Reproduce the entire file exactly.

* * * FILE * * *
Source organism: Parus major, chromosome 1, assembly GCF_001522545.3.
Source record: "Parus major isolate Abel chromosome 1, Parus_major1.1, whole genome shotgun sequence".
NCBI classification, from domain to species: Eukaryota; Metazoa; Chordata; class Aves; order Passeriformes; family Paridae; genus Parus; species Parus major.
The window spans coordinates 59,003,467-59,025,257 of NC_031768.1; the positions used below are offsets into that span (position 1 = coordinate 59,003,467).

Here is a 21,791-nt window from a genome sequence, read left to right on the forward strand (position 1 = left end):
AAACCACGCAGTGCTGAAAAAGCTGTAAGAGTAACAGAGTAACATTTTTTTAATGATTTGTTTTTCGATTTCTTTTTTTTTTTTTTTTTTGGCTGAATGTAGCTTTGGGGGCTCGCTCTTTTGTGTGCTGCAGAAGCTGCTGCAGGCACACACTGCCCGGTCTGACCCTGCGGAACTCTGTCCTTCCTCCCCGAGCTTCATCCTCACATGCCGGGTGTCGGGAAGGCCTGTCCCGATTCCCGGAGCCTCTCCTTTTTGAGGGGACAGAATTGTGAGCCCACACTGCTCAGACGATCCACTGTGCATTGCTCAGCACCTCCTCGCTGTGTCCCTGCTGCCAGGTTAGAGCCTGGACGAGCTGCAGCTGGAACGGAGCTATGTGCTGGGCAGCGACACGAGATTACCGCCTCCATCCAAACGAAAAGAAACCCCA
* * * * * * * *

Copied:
Source organism: Parus major, chromosome 1, assembly GCF_001522545.3.
Source record: "Parus major isolate Abel chromosome 1, Parus_major1.1, whole genome shotgun sequence".
NCBI classification, from domain to species: Eukaryota; Metazoa; Chordata; class Aves; order Passeriformes; family Paridae; genus Parus; species Parus major.
The window spans coordinates 59,003,467-59,025,257 of NC_031768.1; the positions used below are offsets into that span (position 1 = coordinate 59,003,467).

Here is a 21,791-nt window from a genome sequence, read left to right on the forward strand (position 1 = left end):
AAACCACGCAGTGCTGAAAAAGCTGTAAGAGTAACAGAGTAACATTTTTTTAATGATTTGTTTTTCGATTTCTTTTTTTTTTTTTTTTTTGGCTGAATGTAGCTTTGGGGGCTCGCTCTTTTGTGTGCTGCAGAAGCTGCTGCAGGCACACACTGCCCGGTCTGACCCTGCGGAACTCTGTCCTTCCTCCCCGAGCTTCATCCTCACATGCCGGGTGTCGGGAAGGCCTGTCCCGATTCCCGGAGCCTCTCCTTTTTGAGGGGACAGAATTGTGAGCCCACACTGCTCAGACGATCCACTGTGCATTGCTCAGCACCTCCTCGCTGTGTCCCTGCTGCCAGGTTAGAGCCTGGACGAGCTGCAGCTGGAACGGAGCTATGTGCTGGGCAGCGACACGAGATTACCGCCTCCATCCAAACGAAAAGAAACCCCA